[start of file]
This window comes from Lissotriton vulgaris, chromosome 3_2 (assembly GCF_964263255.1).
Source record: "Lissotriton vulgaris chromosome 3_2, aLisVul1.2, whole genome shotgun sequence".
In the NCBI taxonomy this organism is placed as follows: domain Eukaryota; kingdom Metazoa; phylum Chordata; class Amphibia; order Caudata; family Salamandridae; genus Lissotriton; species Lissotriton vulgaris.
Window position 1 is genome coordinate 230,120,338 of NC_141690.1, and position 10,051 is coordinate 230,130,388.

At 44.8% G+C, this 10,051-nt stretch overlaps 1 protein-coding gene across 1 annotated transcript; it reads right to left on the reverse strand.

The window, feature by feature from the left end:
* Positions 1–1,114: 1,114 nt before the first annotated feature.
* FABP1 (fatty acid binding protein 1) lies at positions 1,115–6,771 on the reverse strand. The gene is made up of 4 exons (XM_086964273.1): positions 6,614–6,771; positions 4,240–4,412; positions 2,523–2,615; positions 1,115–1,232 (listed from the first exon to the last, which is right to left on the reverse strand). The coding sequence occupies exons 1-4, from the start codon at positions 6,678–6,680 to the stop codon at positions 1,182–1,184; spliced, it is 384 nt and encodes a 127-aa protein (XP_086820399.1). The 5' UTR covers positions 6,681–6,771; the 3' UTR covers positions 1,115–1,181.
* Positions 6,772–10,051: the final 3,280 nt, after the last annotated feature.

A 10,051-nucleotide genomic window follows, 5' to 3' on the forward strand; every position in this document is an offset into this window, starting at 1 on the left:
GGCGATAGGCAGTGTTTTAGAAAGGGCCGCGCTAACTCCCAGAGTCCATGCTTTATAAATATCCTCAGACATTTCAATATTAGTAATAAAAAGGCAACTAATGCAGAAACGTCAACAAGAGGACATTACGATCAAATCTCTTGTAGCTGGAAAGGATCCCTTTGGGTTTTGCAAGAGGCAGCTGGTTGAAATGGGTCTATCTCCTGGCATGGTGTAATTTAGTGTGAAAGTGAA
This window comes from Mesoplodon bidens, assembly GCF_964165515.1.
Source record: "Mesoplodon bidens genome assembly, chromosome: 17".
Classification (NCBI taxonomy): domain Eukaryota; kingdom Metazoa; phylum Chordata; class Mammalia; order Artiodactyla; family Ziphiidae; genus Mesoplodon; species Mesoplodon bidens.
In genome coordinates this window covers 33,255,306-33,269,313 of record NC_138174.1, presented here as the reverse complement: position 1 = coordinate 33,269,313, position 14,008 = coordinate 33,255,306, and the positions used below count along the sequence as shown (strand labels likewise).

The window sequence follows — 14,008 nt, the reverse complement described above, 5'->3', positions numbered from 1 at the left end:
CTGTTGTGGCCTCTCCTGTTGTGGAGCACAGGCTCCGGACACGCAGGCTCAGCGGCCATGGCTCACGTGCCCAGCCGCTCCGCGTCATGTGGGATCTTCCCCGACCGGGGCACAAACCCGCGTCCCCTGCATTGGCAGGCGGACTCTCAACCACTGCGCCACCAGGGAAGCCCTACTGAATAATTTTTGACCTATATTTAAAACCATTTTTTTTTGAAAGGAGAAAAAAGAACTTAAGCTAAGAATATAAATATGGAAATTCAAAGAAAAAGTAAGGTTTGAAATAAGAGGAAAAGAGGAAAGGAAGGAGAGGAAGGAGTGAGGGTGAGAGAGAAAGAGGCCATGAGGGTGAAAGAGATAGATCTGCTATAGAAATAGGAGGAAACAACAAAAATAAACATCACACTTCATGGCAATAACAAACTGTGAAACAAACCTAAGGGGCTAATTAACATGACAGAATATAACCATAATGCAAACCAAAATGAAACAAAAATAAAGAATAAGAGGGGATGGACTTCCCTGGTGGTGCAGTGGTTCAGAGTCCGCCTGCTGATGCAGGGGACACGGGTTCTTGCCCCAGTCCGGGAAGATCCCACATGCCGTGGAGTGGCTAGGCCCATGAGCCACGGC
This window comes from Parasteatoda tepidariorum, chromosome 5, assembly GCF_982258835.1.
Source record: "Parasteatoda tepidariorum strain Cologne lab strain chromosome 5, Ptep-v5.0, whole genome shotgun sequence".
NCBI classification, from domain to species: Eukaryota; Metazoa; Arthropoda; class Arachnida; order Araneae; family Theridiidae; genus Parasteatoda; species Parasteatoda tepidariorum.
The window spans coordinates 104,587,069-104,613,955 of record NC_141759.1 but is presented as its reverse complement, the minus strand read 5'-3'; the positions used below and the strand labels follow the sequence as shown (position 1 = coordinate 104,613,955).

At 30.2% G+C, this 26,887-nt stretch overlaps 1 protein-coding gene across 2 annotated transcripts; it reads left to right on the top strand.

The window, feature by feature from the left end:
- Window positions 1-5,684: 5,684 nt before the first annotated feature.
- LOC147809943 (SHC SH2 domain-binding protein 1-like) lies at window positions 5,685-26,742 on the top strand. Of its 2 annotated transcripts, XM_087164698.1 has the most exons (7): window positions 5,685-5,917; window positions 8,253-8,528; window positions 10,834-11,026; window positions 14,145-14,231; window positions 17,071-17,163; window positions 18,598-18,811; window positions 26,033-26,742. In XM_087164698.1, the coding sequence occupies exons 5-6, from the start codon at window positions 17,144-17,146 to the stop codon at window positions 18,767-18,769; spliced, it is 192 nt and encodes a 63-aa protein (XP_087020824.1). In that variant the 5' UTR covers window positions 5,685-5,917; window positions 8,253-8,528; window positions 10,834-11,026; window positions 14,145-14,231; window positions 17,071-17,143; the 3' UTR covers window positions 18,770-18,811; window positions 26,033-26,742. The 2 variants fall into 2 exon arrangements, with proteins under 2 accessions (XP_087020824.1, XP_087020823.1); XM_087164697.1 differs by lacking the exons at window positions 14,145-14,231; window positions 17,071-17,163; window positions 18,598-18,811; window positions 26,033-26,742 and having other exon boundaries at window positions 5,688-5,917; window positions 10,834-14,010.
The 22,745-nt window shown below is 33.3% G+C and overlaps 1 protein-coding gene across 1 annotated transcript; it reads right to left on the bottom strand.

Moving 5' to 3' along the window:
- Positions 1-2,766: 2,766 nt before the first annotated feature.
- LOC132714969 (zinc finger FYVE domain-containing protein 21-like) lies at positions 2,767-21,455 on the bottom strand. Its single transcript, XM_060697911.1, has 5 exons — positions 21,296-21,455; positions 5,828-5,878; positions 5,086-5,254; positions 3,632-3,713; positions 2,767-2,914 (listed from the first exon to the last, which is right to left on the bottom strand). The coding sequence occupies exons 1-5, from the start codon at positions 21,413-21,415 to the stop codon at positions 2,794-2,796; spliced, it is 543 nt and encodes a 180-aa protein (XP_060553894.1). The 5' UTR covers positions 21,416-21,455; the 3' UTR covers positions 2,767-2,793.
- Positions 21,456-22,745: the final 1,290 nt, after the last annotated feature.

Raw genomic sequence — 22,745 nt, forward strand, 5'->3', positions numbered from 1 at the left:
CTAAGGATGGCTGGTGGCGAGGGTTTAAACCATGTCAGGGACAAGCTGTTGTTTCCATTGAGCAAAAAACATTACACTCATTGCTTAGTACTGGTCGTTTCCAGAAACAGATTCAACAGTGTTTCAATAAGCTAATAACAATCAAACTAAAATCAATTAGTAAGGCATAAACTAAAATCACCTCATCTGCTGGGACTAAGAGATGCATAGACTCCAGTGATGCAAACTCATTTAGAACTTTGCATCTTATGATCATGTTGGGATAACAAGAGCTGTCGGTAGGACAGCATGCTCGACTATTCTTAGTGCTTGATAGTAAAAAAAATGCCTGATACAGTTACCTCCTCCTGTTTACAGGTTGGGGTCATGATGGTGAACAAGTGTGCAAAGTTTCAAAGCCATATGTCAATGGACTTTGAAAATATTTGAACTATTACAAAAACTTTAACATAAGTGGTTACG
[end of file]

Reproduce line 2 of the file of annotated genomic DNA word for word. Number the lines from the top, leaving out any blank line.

Source record: "Lissotriton vulgaris chromosome 3_2, aLisVul1.2, whole genome shotgun sequence".